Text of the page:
A New Milk Can for The Developing World, Funded by Bill Gates
Tuesday, December 2, 2014
When you buy milk in America, it generally comes from farmers with hundreds of cows. They do their own milking with mechanized equipment, and, generally, their own pasteurization and bottling. In Kenya, it’s different. About 80% of the country’s milk comes from small-scale farmers with a few cows, who milk by-hand. They don’t do bottling and, instead of trucks to get to market, they go by bike or foot.
Naturally, that limits distribution. The milk goes bad because it isn’t refrigerated. And, much of the time, it’s contaminated anyway, because farmers fail to clean out their pails properly. The end-product often doesn’t meet minimum Kenyan standards, let alone anything we’d expect here, according to Maurizio Vecchione, who’s leading an effort to develop a better milk pail.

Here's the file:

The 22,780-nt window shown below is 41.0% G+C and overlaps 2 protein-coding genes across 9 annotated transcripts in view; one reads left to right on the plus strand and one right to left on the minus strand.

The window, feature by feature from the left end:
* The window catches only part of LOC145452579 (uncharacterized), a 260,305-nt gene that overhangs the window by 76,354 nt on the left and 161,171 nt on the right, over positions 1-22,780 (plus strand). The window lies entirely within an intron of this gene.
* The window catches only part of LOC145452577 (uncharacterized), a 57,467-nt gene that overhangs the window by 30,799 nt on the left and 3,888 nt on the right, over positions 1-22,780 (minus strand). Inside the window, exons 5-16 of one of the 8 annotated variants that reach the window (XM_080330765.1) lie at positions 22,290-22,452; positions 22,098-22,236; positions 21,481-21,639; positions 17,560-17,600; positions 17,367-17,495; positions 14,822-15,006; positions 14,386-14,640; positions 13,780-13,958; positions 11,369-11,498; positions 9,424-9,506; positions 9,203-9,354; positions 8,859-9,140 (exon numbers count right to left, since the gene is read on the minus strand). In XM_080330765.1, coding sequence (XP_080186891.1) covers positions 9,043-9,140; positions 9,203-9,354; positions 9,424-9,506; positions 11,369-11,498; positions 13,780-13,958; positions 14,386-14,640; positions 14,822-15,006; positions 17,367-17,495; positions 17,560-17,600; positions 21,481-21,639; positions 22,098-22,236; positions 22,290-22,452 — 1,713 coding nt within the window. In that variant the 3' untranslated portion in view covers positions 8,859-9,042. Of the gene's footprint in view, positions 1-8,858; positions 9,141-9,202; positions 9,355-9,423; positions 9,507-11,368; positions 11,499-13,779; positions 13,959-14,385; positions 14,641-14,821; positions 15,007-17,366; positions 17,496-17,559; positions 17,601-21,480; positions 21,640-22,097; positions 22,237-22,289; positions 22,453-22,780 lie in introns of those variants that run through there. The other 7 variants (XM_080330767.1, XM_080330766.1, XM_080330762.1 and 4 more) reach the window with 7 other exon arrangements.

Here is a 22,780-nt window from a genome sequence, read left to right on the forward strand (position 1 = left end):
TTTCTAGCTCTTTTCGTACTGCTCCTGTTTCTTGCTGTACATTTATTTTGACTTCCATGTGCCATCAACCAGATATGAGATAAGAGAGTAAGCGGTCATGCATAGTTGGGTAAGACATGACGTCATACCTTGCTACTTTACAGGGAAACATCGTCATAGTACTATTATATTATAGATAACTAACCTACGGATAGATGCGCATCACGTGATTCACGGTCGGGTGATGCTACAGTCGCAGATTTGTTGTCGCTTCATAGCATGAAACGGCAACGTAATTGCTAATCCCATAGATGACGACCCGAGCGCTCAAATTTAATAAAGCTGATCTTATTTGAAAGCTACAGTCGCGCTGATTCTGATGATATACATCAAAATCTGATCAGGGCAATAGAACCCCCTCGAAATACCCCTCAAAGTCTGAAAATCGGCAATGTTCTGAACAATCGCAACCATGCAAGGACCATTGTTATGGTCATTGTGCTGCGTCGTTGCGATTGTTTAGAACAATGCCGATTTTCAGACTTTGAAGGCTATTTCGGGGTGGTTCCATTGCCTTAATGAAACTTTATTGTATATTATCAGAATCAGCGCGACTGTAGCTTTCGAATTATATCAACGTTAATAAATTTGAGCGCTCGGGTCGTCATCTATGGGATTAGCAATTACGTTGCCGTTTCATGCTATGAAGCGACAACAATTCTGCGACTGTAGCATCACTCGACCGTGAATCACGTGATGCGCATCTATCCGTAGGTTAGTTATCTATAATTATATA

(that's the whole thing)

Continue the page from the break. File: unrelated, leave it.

Vecchione is senior vice president of Global Good, a collaboration between Bill Gates and Intellectual Ventures, a product development group based in Bellevue, Washington. Vecchione says Gates had the idea for the pail himself after seeing how much milk in Africa is wasted.
The Mazzi is a plastic 10-liter container specially designed for carrying milk in under-developed places. It has an ultra-wide mouth, so farmers can clean inside easily. There are notches on the side, so the Mazzi can be tied to bike or slung over the shoulder. There are measurement scales to help farmers get the right price for their product. And the funnel—which fits on to a cow’s udders—is black, helping farmers look out for telltale residues indicating diseases like mastitis.